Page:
The proposed new rules on accounting changes for leases won’t go into effect until at least 2012, but the leases you sign now will be subject to those new rules.
As a result, businesses especially those with many leases should begin now to familiarize themselves with the proposed changes, says Peter Eames, assurance manager at Burr Pilger Mayer, Inc.
“This is going to create a significant amount of work for companies that have a lot of leases or that have complex lease terms, such as contingent or percentage rents,” says Eames.
The comment period on the new rules closed on Dec. 15; the final standards are expected to be released in the middle of 2011, and implementation should be no less than a year after that, he adds.
Smart Business spoke with Eames about how the standards are changing, and what businesses should be doing now to prepare.
What changes are being proposed to accounting standards for leases?
In short, the old classification system, with off balance sheet operating leases, is being done away with. The proposal is for all leases to be carried on the balance sheet. Under the old rules, if your leases met certain criteria, you could call a lease an operating lease; the rent would be recognized as expense every month and the lease would never have to be recorded on the balance sheet. Additionally, estimates of contingent rents will have to be booked up front, which can become quite complex.
Under the new proposal, leases will be treated more like debt, similar to what is presently done for capital leases. If you are leasing an asset, you will record a liability on your balance sheet for your obligation to make payments, and an asset representing the right to use the leased asset over the term. The liability will be discounted so you will have to recognize interest expense over the life of the lease, while also recording amortization expense for the decrease in the value of the right-of-use asset.
Currently, if you sign a 10-year office lease, the obligation probably is not showing up on your balance sheet. Common-sensewise, if an investor wants to know about a company’s obligations, presentation of its lease obligations on the balance sheets, instead of the footnotes, is more transparent.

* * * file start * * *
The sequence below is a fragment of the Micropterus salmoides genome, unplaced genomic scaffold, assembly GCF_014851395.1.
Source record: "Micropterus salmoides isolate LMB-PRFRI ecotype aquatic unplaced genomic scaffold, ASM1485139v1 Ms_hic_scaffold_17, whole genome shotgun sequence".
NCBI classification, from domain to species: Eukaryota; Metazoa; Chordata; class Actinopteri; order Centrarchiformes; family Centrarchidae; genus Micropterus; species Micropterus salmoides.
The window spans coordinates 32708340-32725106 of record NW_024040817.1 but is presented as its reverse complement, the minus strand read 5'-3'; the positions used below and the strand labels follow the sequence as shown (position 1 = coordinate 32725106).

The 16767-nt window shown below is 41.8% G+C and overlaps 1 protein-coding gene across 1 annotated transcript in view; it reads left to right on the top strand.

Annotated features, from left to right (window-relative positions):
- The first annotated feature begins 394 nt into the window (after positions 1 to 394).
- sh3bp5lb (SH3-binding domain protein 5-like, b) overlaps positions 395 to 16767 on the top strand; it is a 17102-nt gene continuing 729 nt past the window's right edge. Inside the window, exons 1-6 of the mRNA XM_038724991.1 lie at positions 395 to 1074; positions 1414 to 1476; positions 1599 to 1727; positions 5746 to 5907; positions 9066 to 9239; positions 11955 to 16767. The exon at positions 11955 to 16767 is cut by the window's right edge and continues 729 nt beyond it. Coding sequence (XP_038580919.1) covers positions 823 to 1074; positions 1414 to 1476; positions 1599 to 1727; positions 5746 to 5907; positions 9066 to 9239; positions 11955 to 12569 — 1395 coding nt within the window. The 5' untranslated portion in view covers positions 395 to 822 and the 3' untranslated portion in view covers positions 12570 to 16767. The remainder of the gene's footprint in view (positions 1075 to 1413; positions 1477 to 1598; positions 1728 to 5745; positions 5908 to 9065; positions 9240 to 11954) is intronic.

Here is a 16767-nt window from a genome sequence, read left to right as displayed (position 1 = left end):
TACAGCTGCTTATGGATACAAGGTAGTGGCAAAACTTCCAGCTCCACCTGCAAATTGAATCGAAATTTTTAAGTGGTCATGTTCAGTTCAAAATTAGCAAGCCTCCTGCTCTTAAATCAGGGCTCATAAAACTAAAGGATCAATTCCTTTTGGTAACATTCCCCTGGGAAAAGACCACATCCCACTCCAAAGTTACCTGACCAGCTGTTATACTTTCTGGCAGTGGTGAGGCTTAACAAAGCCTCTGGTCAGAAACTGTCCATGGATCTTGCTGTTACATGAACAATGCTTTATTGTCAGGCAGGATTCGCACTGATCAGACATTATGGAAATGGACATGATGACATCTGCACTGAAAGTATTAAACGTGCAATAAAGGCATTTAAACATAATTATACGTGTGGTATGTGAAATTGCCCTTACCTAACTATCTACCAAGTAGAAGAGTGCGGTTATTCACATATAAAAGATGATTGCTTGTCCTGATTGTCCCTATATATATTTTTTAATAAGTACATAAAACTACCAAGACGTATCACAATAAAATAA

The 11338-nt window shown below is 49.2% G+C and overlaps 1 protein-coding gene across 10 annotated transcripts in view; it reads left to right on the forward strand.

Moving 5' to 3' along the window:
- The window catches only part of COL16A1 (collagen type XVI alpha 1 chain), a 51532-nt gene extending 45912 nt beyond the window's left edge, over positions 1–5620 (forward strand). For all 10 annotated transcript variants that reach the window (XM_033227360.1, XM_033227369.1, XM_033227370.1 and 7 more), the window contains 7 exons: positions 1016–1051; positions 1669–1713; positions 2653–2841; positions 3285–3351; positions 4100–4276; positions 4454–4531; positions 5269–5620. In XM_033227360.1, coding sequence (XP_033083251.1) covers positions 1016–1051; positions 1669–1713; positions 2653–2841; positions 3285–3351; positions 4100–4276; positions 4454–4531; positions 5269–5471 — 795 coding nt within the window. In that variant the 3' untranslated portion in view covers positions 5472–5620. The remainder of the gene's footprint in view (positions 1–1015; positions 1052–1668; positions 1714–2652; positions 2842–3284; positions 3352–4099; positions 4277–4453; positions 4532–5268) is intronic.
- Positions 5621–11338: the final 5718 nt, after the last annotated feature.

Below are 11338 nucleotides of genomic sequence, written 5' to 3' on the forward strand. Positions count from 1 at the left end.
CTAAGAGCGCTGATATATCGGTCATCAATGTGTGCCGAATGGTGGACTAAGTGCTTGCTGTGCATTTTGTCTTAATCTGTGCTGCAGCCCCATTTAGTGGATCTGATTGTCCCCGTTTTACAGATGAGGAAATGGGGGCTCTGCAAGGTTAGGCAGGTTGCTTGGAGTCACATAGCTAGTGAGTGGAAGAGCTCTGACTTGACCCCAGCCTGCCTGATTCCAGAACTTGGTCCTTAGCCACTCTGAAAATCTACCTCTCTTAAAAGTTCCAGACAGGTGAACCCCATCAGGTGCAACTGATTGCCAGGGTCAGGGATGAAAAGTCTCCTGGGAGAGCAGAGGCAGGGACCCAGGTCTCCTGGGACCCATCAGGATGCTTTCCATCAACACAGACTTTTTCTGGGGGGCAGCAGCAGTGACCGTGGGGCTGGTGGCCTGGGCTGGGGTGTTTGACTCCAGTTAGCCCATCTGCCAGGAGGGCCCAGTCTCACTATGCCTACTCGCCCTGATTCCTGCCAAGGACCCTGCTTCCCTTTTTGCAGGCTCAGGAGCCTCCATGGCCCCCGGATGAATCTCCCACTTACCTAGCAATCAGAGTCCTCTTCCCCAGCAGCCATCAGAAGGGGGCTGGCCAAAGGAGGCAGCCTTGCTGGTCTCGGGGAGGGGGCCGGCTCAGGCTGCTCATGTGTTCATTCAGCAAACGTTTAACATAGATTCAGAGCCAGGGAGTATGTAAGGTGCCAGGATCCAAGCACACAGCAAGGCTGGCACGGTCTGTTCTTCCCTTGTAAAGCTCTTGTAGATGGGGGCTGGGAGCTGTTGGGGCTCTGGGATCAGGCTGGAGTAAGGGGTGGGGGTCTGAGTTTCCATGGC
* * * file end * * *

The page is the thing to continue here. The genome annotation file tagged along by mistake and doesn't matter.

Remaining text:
How will the new rules change how companies do business?
For smaller companies, companies not in the retail space or that don’t have a lot of locations, the accounting burden shouldn’t be overwhelming. The proposed standard will apply to nearly all leases, from copiers to real estate, but a little bit of spreadsheet jockeying will probably be all that is necessary.
Retail companies, however, which may have hundreds of leases, are going to need more robust accounting policies and systems. They’re going to have different incentives in negotiating leases, potentially avoiding lengthy terms and contingent rents to avoid putting large liabilities on their balance sheets and to avoid the complex accounting for contingent rents. It may also lead to the renegotiation or amendment of a lot of debt agreements.
Will the new guidance apply only to new leases, or will it be retroactive to existing leases?
The proposed guidance includes a simplified retrospective application approach, which essentially says that you won’t have to start accounting for each lease at the beginning of that lease. So when you implement the new guidance, you will act as though you just entered into all of those leases and record an obligation for the remaining future payments on the leases as of that date. Almost nothing is grandfathered in, but you are going to be able to pick up those leases in the middle of the term and just account for the remaining term.
If the new rules won’t be implemented until 2012 or later, why should business leaders be concerned now?
If you have leases coming up for renegotiation, you may find that the landscape has changed; if you’re dealing with someone who’s doing a lot of leasing on the other side of the negotiation, you may be surprised at what they bring to the table.
Just having a basic working knowledge of this can really help you renegotiate leases and bank covenants, as well. And if you’re signing long-term leases, you’re going to be much happier if you get a structure now that’s going to be simpler to account for in the future. It may seem like implementation is a long time away, but for anyone signing 10-year leases, most of that lease is going to have to be accounted for under the new guidance.
Lease and debt accounting will be similar, with both the liability and interest expense decreasing over time. Since expense will be higher in early periods of leases, net income will initially be lower than under the old guidance, which might even cause covenant compliance issues for some companies. On the other hand, a company that has an EBIDTA covenant is going to have an easier time meeting its covenant.
If a company is involved in a lot of leases, it should begin to prepare now by looking at system changes that it might need to make to adapt to this. In addition, while companies won’t have to implement the new guidance for at least a year, when they do, they’re going to have to apply the guidance to prior periods. Soon we’re going to be entering the periods that are going to have to be shown under the new guidance when they are shown as prior comparative periods. Business owners should be thinking now about preparing for the new presentation requirements.
Peter Eames is an assurance manager at Burr Pilger Mayer, Inc. Reach him at (415) 671-7610 or firstname.lastname@example.org.